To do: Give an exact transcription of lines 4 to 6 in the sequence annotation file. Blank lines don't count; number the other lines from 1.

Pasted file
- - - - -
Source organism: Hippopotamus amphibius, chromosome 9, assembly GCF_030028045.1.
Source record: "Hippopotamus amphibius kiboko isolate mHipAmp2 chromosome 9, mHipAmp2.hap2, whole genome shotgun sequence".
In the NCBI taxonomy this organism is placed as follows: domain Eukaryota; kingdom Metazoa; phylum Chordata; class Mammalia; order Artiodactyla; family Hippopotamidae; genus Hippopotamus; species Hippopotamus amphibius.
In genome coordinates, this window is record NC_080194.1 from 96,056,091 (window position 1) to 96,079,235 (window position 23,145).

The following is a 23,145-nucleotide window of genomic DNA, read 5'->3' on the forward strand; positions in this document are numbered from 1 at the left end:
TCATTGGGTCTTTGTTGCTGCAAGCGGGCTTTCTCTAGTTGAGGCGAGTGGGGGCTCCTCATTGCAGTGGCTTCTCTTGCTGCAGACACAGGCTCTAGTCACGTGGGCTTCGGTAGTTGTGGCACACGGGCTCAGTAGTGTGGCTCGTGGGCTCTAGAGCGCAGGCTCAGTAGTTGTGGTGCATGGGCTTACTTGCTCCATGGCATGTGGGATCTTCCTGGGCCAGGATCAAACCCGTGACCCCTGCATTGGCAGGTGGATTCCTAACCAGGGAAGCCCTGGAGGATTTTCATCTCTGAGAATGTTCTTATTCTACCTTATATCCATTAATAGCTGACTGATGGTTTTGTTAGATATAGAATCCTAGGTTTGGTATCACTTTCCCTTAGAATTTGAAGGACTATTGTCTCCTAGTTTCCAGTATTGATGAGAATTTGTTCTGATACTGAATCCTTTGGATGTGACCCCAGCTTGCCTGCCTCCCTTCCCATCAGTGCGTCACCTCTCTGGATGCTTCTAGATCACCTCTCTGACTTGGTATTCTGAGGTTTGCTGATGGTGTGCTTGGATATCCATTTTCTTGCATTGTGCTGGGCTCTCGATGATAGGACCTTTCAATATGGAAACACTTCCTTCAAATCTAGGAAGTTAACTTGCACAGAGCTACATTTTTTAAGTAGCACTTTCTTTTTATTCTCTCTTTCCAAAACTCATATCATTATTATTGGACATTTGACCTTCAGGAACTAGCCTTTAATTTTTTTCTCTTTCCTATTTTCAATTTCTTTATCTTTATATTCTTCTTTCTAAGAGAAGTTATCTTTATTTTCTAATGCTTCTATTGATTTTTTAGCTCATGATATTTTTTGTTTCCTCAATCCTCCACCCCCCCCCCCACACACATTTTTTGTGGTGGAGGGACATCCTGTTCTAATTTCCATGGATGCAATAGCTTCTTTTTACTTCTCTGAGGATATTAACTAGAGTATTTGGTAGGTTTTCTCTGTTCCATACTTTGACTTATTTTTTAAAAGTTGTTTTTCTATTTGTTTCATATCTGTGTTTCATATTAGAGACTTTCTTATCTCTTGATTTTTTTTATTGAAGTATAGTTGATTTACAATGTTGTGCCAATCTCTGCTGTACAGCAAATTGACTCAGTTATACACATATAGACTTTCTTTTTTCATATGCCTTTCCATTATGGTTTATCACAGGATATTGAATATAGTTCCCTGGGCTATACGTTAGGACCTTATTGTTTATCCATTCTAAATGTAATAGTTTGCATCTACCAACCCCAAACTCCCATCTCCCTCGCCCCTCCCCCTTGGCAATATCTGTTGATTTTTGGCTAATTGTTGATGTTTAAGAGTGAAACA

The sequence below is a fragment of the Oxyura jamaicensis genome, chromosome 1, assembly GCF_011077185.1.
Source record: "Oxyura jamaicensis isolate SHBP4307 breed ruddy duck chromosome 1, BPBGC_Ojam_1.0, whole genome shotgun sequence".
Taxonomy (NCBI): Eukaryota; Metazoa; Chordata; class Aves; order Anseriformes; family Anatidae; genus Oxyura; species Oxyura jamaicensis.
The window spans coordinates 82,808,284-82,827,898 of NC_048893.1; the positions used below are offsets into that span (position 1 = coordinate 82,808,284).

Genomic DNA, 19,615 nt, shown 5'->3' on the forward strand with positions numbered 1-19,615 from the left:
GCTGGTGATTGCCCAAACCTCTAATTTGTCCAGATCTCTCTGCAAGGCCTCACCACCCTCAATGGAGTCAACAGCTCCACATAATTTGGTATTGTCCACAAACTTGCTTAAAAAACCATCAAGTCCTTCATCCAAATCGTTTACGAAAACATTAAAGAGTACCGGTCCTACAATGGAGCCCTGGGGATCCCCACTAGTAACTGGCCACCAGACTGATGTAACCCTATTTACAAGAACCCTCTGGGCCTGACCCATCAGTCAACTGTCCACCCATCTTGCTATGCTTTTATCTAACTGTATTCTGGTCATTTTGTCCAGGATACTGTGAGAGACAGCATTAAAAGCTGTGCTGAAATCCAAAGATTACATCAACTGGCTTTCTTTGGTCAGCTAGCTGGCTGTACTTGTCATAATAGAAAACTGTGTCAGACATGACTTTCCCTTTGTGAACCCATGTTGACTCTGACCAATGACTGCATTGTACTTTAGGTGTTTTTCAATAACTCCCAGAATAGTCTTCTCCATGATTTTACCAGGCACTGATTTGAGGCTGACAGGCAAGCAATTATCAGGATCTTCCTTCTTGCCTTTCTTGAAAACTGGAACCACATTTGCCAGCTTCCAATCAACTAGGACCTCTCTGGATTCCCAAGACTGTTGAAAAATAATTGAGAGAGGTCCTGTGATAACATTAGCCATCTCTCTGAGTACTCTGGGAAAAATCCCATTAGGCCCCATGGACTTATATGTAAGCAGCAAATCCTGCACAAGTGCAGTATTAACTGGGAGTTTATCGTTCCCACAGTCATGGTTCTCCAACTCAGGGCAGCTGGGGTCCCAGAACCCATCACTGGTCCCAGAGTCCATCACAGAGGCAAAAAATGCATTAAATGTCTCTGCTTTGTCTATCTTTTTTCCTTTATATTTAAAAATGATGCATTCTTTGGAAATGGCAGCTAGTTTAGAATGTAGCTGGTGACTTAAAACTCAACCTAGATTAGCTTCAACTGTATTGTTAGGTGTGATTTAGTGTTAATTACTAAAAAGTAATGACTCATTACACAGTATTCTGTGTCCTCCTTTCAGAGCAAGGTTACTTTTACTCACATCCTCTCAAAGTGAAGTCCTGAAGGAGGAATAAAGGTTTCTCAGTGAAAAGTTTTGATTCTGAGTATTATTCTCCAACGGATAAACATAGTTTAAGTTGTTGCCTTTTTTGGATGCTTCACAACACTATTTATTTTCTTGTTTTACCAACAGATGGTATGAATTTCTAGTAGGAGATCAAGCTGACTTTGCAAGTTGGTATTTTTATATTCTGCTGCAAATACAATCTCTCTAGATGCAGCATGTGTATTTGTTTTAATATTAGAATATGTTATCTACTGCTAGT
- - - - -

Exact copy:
In genome coordinates, this window is record NC_080194.1 from 96,056,091 (window position 1) to 96,079,235 (window position 23,145).

The following is a 23,145-nucleotide window of genomic DNA, read 5'->3' on the forward strand; positions in this document are numbered from 1 at the left end:
TCATTGGGTCTTTGTTGCTGCAAGCGGGCTTTCTCTAGTTGAGGCGAGTGGGGGCTCCTCATTGCAGTGGCTTCTCTTGCTGCAGACACAGGCTCTAGTCACGTGGGCTTCGGTAGTTGTGGCACACGGGCTCAGTAGTGTGGCTCGTGGGCTCTAGAGCGCAGGCTCAGTAGTTGTGGTGCATGGGCTTACTTGCTCCATGGCATGTGGGATCTTCCTGGGCCAGGATCAAACCCGTGACCCCTGCATTGGCAGGTGGATTCCTAACCAGGGAAGCCCTGGAGGATTTTCATCTCTGAGAATGTTCTTATTCTACCTTATATCCATTAATAGCTGACTGATGGTTTTGTTAGATATAGAATCCTAGGTTTGGTATCACTTTCCCTTAGAATTTGAAGGACTATTGTCTCCTAGTTTCCAGTATTGATGAGAATTTGTTCTGATACTGAATCCTTTGGATGTGACCCCAGCTTGCCTGCCTCCCTTCCCATCAGTGCGTCACCTCTCTGGATGCTTCTAGATCACCTCTCTGACTTGGTATTCTGAGGTTTGCTGATGGTGTGCTTGGATATCCATTTTCTTGCATTGTGCTGGGCTCTCGATGATAGGACCTTTCAATATGGAAACACTTCCTTCAAATCTAGGAAGTTAACTTGCACAGAGCTACATTTTTTAAGTAGCACTTTCTTTTTATTCTCTCTTTCCAAAACTCATATCATTATTATTGGACATTTGACCTTCAGGAACTAGCCTTTAATTTTTTTCTCTTTCCTATTTTCAATTTCTTTATCTTTATATTCTTCTTTCTAAGAGAAGTTATCTTTATTTTCTAATGCTTCTATTGATTTTTTAGCTCATGATATTTTTTGTTTCCTCAATCCTCCACCCCCCCCCCCACACACATTTTTTGTGGTGGAGGGACATCCTGTTCTAATTTCCATGGATGCAATAGCTTCTTTTTACTTCTCTGAGGATATTAACTAGAGTATTTGGTAGGTTTTCTCTGTTCCATACTTTGACTTATTTTTTAAAAGTTGTTTTTCTATTTGTTTCATATCTGTGTTTCATATTAGAGACTTTCTTATCTCTTGATTTTTTTTATTGAAGTATAGTTGATTTACAATGTTGTGCCAATCTCTGCTGTACAGCAAATTGACTCAGTTATACACATATAGACTTTCTTTTTTCATATGCCTTTCCATTATGGTTTATCACAGGATATTGAATATAGTTCCCTGGGCTATACGTTAGGACCTTATTGTTTATCCATTCTAAATGTAATAGTTTGCATCTACCAACCCCAAACTCCCATCTCCCTCGCCCCTCCCCCTTGGCAATATCTGTTGATTTTTGGCTAATTGTTGATGTTTAAGAGTGAAACA